Trade Woes Will Drive Stocks, and These Stocks Could Be the Winners
Stocks have been rallying after fears of a trade war between the United States and China eased.
Reports noted that, “Wall Street cheered news that Chinese President Xi Jinping struck a friendlier tone on tariffs in a speech Tuesday. Xi said China will seek to boost imports and take other steps to bolster international trade and China’s financial markets.
Reports said Xi explicitly singled out the auto industry, promising “significantly lower” tariffs on auto imports this year. Automakers were one of today’s best-performing industry groups, up nearly 5%.”
Moving higher on that news were auto makers including General Motors (NYSE: GM), Ford Motor (NYSE: F) and Tesla (Nasdaq: TSLA).
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Opening Access to China Could Boost Sales
Other reports indicated that Xi had simply reaffirmed plans to liberalize the auto market and lower tariffs on imported cars.
“China’s door of opening up will not be closed and will only open wider,” Xi was quoted as saying in a speech at the Boao Forum for Asia, an annual summit that has been compared to the Davos economic forum.
In addition to promising lower tariffs, Xi said China will relax foreign ownership limits on joint ventures with local car companies. Currently, China limits global automakers to owning no more than 50% of a joint venture with a Chinese partner.
However, both pledges were originally made in November, and Xi didn’t offer any new details this week. Still, Xi’s remarks soothed escalating fears of a trade war, a week after China threatened to double import tariffs on automobiles in response to President Trump’s tariff moves.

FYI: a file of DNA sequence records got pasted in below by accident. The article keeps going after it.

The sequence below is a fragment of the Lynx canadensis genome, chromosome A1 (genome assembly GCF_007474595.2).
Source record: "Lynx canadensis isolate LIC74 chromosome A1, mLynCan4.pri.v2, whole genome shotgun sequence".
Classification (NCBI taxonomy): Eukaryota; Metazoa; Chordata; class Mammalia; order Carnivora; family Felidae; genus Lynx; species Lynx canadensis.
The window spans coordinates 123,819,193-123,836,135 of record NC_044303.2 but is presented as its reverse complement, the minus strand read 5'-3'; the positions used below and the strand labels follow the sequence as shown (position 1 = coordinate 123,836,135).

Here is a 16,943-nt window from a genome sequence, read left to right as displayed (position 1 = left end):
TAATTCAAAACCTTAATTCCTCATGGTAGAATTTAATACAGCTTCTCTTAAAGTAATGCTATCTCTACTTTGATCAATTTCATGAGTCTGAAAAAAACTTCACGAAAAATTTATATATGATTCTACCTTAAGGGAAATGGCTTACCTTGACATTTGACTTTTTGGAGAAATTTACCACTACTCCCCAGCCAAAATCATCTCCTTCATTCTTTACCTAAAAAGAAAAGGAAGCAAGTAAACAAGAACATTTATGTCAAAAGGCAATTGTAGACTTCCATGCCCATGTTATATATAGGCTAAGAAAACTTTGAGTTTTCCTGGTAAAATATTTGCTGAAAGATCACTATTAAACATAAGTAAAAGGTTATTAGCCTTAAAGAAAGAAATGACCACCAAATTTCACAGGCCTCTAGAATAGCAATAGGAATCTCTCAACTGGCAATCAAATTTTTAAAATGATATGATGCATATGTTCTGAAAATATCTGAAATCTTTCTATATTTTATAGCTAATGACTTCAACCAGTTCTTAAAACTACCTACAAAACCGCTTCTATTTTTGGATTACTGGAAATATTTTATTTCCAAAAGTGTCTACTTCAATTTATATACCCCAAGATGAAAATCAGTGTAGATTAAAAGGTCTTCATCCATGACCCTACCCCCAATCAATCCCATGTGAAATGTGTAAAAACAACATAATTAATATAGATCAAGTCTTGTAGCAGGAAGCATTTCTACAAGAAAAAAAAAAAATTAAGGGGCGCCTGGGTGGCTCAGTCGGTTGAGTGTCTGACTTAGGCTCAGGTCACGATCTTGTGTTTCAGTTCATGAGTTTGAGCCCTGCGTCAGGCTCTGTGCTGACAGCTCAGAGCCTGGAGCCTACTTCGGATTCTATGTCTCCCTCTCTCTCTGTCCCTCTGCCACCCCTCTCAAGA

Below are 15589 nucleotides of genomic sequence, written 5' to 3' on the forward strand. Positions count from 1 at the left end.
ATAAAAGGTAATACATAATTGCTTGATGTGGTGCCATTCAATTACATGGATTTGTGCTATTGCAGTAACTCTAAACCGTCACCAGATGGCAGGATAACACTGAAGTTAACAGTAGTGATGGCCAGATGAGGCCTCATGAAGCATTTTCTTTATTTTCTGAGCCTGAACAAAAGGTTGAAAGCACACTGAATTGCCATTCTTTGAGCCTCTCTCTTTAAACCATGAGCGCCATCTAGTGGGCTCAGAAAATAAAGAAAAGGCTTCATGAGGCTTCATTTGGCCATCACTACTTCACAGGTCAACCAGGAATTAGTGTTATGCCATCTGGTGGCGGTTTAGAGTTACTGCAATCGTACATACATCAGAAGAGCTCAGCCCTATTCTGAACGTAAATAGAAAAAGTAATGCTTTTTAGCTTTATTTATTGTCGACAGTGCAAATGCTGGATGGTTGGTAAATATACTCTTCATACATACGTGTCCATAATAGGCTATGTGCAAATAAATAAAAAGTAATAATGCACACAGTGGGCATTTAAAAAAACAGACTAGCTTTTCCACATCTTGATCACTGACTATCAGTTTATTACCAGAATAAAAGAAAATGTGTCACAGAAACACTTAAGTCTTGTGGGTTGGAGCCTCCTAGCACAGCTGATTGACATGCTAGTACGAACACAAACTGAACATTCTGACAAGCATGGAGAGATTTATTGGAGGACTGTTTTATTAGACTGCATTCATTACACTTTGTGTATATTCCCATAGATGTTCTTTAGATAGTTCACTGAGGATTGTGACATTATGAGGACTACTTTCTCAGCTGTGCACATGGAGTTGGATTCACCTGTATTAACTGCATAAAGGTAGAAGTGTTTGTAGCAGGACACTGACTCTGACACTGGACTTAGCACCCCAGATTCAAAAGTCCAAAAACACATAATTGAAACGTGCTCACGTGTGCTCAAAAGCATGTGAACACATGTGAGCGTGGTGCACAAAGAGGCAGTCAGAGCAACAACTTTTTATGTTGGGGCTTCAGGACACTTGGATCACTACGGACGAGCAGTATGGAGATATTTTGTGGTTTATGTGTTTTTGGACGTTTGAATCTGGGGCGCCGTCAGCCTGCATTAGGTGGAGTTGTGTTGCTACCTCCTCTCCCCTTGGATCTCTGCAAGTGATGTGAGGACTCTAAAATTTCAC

Shares of GM seemed to be rallying off of a bottom after the news.
Fiat Chrysler (NYSE: FCAU) also offers a bullish chart pattern.
China’s conciliatory move follows President Trump’s tweeting that “When a car is sent to the United States from China, there is a Tariff to be paid of 2-1/2%. When a car is sent to China from the United States, there is a Tariff to be paid of 25%.”
The tweet echoed an earlier one from Tesla CEO Elon Musk, who seeks to open up a China factory but is leery of China’s foreign ownership rules. TSLA is also benefitting from the news but that stock trades at a premium to other auto makers and may not be suitable for conservative investors.
China, the world’s top auto market, is critical to global automakers. GM and its local joint ventures sold more than 4 million cars in China last year.
Boeing Also Gets a Boost From the News
Another company benefiting a lot from the thaw in trade relations was Boeing (NYSE: BA). The plane manufacturer recently received a major order from Indonesia’s Lion Air for fifty 737 MAX 10 jets with a list price of $6.24 billion. Lion Air also said it will place a provisional order for 787 widebody jets.